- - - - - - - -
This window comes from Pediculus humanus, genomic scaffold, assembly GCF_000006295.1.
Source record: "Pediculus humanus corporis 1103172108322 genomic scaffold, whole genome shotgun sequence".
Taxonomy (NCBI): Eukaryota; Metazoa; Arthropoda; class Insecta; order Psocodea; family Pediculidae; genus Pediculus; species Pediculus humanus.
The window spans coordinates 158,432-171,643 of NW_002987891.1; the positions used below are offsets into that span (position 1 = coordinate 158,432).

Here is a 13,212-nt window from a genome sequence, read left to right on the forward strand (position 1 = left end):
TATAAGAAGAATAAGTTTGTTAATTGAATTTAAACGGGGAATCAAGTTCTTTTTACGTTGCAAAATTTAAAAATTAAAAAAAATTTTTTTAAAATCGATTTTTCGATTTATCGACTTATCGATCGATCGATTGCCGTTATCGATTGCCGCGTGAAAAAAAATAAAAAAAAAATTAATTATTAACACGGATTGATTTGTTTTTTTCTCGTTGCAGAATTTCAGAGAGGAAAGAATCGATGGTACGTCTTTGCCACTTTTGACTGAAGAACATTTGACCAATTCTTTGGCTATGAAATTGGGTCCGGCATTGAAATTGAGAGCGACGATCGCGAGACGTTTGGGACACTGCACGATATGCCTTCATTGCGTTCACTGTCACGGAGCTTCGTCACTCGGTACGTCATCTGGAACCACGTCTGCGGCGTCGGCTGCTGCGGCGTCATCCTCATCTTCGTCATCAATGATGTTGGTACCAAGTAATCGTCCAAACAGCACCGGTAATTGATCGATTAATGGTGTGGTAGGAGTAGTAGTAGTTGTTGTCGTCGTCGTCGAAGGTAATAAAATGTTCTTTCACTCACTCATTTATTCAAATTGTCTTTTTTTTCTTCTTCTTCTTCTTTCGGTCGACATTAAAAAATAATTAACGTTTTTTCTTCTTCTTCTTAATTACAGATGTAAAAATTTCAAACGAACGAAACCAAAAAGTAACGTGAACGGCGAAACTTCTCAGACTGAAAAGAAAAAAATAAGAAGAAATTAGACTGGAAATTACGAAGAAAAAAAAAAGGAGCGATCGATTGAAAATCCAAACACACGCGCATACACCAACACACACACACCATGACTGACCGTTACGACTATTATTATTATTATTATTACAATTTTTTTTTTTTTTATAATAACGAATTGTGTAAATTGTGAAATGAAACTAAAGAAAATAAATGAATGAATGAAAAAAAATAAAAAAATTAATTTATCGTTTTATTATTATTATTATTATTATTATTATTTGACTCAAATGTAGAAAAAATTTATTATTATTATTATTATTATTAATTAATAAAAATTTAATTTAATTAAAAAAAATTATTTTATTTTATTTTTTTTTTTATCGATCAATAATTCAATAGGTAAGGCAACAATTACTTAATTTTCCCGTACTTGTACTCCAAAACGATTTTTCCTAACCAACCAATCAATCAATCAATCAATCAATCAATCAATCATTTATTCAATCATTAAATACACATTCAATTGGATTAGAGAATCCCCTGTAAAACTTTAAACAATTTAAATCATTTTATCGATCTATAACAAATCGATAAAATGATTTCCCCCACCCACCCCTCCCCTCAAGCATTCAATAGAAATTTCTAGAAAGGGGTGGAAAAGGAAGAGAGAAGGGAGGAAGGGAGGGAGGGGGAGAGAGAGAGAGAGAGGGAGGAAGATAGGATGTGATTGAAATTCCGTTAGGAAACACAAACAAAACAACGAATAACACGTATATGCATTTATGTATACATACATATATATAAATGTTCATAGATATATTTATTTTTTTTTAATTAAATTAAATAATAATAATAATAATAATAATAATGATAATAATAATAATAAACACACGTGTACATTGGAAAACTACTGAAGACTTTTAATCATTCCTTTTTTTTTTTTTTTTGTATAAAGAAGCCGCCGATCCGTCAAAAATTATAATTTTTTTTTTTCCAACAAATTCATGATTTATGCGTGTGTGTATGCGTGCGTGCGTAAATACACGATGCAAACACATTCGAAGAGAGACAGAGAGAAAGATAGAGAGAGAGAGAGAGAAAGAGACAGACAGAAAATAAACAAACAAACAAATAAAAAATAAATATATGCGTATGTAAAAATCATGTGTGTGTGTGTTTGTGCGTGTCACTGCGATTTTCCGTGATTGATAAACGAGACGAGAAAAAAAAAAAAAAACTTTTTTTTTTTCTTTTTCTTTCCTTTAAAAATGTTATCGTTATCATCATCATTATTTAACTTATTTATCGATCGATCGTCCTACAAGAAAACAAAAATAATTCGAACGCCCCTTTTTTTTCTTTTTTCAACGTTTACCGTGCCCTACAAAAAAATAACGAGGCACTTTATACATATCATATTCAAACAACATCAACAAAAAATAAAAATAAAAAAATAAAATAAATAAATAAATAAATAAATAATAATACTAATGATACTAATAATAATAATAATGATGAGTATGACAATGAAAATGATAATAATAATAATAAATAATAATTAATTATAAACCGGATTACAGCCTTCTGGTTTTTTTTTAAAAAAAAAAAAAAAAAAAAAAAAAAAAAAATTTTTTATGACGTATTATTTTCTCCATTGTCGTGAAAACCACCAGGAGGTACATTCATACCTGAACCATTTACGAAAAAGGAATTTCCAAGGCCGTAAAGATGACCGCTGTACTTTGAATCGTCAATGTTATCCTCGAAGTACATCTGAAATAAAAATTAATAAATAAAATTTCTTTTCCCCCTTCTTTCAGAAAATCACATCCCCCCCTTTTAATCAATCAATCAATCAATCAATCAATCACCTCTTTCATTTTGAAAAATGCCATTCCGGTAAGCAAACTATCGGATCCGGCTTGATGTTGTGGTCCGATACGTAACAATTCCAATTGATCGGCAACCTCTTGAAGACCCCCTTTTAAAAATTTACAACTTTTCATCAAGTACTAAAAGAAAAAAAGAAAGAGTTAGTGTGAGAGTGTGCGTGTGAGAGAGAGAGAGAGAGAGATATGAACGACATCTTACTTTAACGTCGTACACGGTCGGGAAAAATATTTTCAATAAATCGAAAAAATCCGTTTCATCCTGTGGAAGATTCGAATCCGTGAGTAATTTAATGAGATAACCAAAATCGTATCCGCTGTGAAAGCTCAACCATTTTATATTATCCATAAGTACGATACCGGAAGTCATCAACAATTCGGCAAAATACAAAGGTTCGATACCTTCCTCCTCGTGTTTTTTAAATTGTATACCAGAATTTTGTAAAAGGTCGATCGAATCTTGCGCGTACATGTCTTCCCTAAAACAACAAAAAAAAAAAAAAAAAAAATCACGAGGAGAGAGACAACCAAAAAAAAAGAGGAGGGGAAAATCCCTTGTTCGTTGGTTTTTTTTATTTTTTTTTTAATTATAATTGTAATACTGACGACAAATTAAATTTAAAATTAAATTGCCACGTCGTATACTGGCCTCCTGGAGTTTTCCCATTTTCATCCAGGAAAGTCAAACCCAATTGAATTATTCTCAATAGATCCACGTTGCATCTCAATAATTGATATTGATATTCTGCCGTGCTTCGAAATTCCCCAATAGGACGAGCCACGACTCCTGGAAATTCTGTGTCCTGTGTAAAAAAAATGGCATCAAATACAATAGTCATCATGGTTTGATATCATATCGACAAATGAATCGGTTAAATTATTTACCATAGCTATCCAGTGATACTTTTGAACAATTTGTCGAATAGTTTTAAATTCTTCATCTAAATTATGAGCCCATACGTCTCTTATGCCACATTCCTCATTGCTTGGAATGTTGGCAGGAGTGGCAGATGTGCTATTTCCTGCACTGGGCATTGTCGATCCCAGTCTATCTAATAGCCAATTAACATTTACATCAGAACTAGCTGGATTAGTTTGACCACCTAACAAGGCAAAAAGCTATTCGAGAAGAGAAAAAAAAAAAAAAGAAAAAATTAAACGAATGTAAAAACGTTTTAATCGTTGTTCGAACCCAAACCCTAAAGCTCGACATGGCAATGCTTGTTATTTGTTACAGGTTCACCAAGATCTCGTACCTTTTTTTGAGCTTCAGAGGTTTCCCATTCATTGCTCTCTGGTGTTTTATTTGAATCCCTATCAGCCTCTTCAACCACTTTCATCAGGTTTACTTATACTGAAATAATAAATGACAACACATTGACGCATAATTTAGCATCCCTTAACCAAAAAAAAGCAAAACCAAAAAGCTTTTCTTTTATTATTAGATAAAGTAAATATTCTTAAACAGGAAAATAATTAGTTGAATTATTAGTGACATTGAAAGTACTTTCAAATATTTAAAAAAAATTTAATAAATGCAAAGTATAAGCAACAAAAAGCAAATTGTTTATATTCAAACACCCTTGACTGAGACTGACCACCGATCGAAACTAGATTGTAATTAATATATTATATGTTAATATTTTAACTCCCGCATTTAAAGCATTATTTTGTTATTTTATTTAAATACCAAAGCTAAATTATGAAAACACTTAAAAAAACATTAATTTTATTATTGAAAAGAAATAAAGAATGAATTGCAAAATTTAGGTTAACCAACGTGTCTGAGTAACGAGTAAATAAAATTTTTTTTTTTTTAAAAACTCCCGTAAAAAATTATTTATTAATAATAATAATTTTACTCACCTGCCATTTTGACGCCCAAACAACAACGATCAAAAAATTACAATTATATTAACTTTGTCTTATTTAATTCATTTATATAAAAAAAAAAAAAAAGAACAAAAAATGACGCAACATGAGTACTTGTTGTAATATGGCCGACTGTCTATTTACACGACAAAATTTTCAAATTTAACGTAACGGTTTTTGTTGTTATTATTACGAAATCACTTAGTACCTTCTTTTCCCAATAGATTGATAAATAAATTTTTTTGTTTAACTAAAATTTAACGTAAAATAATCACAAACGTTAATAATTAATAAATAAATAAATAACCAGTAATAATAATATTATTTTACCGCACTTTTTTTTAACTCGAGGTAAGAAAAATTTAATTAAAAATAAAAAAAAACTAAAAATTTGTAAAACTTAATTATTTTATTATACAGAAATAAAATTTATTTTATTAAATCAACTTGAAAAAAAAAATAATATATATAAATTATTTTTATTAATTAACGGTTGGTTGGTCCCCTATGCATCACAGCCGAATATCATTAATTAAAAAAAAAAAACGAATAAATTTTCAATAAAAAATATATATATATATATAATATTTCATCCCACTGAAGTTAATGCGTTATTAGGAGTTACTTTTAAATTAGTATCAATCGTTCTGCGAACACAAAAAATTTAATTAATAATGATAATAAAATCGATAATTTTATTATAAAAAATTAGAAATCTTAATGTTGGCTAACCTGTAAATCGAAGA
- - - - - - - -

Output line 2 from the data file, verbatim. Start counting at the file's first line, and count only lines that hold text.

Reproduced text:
Source record: "Pediculus humanus corporis 1103172108322 genomic scaffold, whole genome shotgun sequence".